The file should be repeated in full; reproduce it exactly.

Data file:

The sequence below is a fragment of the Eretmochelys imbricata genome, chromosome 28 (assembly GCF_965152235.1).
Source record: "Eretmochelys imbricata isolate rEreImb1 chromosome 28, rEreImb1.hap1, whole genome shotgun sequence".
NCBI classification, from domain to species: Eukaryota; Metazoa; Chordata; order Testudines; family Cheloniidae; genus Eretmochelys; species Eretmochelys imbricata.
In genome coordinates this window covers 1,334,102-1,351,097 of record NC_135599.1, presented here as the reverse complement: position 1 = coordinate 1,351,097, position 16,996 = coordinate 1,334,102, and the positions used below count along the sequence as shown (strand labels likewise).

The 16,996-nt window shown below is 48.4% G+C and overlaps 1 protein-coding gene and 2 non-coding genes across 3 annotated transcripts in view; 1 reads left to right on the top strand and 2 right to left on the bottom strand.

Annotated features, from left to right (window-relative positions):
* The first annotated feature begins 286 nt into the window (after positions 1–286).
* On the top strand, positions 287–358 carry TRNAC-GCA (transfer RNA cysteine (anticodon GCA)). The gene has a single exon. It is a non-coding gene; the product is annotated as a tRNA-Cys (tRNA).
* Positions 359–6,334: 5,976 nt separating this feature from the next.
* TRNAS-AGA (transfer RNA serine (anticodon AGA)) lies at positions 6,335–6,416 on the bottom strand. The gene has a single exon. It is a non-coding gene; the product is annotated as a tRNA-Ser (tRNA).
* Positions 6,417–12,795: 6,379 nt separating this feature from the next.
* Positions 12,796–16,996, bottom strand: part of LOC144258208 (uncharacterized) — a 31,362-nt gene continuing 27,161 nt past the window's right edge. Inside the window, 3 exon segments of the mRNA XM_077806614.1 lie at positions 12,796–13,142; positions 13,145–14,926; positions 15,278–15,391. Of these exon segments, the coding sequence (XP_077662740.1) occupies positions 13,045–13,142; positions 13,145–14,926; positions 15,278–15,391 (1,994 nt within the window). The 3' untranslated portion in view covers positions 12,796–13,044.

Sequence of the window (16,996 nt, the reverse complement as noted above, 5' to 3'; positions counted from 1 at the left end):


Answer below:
The sequence below is a fragment of the Eretmochelys imbricata genome, chromosome 28 (assembly GCF_965152235.1).
Source record: "Eretmochelys imbricata isolate rEreImb1 chromosome 28, rEreImb1.hap1, whole genome shotgun sequence".
NCBI classification, from domain to species: Eukaryota; Metazoa; Chordata; order Testudines; family Cheloniidae; genus Eretmochelys; species Eretmochelys imbricata.
In genome coordinates this window covers 1,334,102-1,351,097 of record NC_135599.1, presented here as the reverse complement: position 1 = coordinate 1,351,097, position 16,996 = coordinate 1,334,102, and the positions used below count along the sequence as shown (strand labels likewise).

The 16,996-nt window shown below is 48.4% G+C and overlaps 1 protein-coding gene and 2 non-coding genes across 3 annotated transcripts in view; 1 reads left to right on the top strand and 2 right to left on the bottom strand.

Annotated features, from left to right (window-relative positions):
* The first annotated feature begins 286 nt into the window (after positions 1–286).
* On the top strand, positions 287–358 carry TRNAC-GCA (transfer RNA cysteine (anticodon GCA)). The gene has a single exon. It is a non-coding gene; the product is annotated as a tRNA-Cys (tRNA).
* Positions 359–6,334: 5,976 nt separating this feature from the next.
* TRNAS-AGA (transfer RNA serine (anticodon AGA)) lies at positions 6,335–6,416 on the bottom strand. The gene has a single exon. It is a non-coding gene; the product is annotated as a tRNA-Ser (tRNA).
* Positions 6,417–12,795: 6,379 nt separating this feature from the next.
* Positions 12,796–16,996, bottom strand: part of LOC144258208 (uncharacterized) — a 31,362-nt gene continuing 27,161 nt past the window's right edge. Inside the window, 3 exon segments of the mRNA XM_077806614.1 lie at positions 12,796–13,142; positions 13,145–14,926; positions 15,278–15,391. Of these exon segments, the coding sequence (XP_077662740.1) occupies positions 13,045–13,142; positions 13,145–14,926; positions 15,278–15,391 (1,994 nt within the window). The 3' untranslated portion in view covers positions 12,796–13,044.

Sequence of the window (16,996 nt, the reverse complement as noted above, 5' to 3'; positions counted from 1 at the left end):